Title: The Gilded Wolves (2019)
Author: Roshani Chokshi
Publisher: Wednesday Books
Read: 19th – 23rd January 2019
Genre: fantasy; young-adult; historical fiction;
Rating: 5 out of 5 stars
“It’s 1889. The city is on the cusp of industry and power, and the Exposition Universelle has breathed new life into the streets and dredged up ancient secrets. Here, no one keeps tabs on dark truths better than treasure-hunter and wealthy hotelier Séverin Montagnet-Alarie. When the elite, ever-powerful Order of Babel coerces him to help them on a mission, Séverin is offered a treasure that he never imagined: his true inheritance. To hunt down the ancient artifact the Order seeks, Séverin calls upon a band of unlikely experts: An engineer with a debt to pay. A historian banished from his home. A dancer with a sinister past. And a brother in arms if not blood. Together, they will join Séverin as he explores the dark, glittering heart of Paris. What they find might change the course of history–but only if they can stay alive.” (Synopsis from publisher)
The Gilded Wolves was a book that had (somehow) slipped past my radar until, a week or so before its release, I saw Booktubers whose opinion and taste I trust suddenly repping this book in a big way. All it took was one glance at the synopsis and I was hooked: a gang of found family hunting down treasure in a decadent 19th century Paris? Where do I sign up for that? Roshani Chokshi’s book ended up surprising me, in the best kind of way, as it dealt with so much more than the luxurious side of France: it dealt with a shady underbelly hidden within the orders and houses that rule the elite society of the world Chokshi weaves.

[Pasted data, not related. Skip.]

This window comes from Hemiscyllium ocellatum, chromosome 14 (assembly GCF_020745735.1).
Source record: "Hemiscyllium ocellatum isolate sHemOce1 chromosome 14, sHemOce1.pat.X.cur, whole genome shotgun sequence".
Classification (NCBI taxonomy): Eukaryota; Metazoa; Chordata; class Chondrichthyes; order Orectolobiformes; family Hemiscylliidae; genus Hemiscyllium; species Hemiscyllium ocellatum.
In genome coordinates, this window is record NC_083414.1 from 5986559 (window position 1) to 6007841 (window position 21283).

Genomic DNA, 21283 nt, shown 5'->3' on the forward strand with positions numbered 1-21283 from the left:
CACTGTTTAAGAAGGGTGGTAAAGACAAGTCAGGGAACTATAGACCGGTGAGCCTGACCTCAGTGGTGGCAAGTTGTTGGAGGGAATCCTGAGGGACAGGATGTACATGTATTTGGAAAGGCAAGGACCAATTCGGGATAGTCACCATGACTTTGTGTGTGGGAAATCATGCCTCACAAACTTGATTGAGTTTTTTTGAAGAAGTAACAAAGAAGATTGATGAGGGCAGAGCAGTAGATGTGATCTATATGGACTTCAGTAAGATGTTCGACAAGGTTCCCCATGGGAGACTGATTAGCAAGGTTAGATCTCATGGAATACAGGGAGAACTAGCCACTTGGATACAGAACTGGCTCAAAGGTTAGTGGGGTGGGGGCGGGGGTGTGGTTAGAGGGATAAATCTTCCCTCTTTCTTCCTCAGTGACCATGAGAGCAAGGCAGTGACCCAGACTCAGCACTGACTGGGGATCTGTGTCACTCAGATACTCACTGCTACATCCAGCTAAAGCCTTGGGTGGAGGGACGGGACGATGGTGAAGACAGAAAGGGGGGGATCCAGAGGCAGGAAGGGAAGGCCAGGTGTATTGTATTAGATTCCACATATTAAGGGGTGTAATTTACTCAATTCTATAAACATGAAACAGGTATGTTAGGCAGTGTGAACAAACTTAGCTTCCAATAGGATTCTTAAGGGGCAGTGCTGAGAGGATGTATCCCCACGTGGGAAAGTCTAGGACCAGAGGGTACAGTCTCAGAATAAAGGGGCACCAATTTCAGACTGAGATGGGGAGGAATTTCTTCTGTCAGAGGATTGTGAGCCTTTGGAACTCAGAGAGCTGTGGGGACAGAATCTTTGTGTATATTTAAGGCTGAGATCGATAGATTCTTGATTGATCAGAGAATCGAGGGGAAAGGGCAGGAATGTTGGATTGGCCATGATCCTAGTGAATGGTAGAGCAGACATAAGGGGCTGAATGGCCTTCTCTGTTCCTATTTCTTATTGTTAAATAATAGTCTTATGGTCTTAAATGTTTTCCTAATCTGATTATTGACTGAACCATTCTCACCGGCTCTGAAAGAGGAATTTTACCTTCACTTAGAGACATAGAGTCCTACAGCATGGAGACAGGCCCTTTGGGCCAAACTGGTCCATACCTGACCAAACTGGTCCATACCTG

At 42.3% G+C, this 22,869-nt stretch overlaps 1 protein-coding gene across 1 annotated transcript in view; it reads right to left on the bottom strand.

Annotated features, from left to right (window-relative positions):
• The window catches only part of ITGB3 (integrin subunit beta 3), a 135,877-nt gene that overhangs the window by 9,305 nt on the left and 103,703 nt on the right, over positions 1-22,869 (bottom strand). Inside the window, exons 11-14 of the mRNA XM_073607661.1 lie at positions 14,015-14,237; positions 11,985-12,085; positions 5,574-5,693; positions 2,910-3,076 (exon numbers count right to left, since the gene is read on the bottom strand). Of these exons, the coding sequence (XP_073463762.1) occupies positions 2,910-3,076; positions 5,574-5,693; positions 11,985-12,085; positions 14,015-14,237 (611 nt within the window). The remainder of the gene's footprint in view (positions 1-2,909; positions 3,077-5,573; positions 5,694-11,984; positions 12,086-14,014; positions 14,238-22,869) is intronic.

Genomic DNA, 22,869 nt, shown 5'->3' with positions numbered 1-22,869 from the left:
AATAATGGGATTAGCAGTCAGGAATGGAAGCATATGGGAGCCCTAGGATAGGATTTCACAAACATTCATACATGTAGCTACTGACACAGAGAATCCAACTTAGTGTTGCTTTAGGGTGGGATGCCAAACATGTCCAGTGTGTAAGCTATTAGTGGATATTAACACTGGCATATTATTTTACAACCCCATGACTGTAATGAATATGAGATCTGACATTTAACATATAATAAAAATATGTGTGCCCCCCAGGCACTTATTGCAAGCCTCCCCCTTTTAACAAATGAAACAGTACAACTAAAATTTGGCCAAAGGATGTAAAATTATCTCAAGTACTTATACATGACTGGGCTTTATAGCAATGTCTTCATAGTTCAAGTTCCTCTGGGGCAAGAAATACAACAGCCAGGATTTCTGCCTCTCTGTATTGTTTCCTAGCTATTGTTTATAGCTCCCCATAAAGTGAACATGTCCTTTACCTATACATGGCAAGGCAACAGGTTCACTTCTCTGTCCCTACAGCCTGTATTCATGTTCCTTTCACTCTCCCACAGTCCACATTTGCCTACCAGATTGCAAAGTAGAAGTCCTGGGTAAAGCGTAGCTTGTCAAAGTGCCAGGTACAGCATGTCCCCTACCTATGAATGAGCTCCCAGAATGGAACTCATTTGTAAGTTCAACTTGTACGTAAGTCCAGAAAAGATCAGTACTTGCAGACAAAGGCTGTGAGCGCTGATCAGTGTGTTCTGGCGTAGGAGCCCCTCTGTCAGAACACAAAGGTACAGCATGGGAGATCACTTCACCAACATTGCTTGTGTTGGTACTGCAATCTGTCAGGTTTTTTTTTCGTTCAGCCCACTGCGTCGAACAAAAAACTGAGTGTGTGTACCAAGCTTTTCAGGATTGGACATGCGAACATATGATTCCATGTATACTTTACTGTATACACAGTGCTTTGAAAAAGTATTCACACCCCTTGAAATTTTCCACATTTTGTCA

“Nothing but a symbol? People die for symbols. People have hope because of symbols. They’re not just lines. They’re histories, cultures, traditions, given shape.“
I’ll admit, this book is a little confusing in its setup and I did find myself stopping in confusion at quite a few points of this novel. That could say something about me or my concentration level, or it could suggest approaching this novel knowing that you may very well be confused for the first third or so. The pacing can sometimes feel a little off, and some of the exposition errs on the side of info-dump but, in the end, I decided to let it go and trust that, in Chokshi’s hands, it would all come out in the wash. I was right to trust her as it did end up being so, even if initially I had found it hard to wrap my head around the various different Houses of France which form part of the secretive organisation the Order of Babel, a group whose job it is to protect Forged artefacts and treasures whilst protecting the location of the Babel Fragments which hold the key to Forging affinities (the magic system in this book). I think I could still do with a few re-reads to make sure I ended up understanding all the pieces as the author intended, but I’d be glad to do that!
“When you are who they expect you to be, they never look too closely.
If you’re furious, let it be fuel.”
However, most of all the novel feels sumptuous, especially in the scenes which take place in L’Eden, the luxury hotel that Severin owns and in which the characters meet. It has all the luxury of Belle Époque Paris but, with the smatterings of everything to do with the Order, the darker and dangerous side of Paris is constantly lurking in even the brightly-lit ballrooms and gardens of such establishments. The (sometimes petty) social and political dramas are never far away and this is contrasted with the very real (and very high stakes) surrounding Severin’s penchant for the “acquisition” (read: theft) of Order artefacts which leads to the gang becoming embroiled in what turns out to be a treasure hunt, full of riddles and ciphers, for a particularly elusive artefact.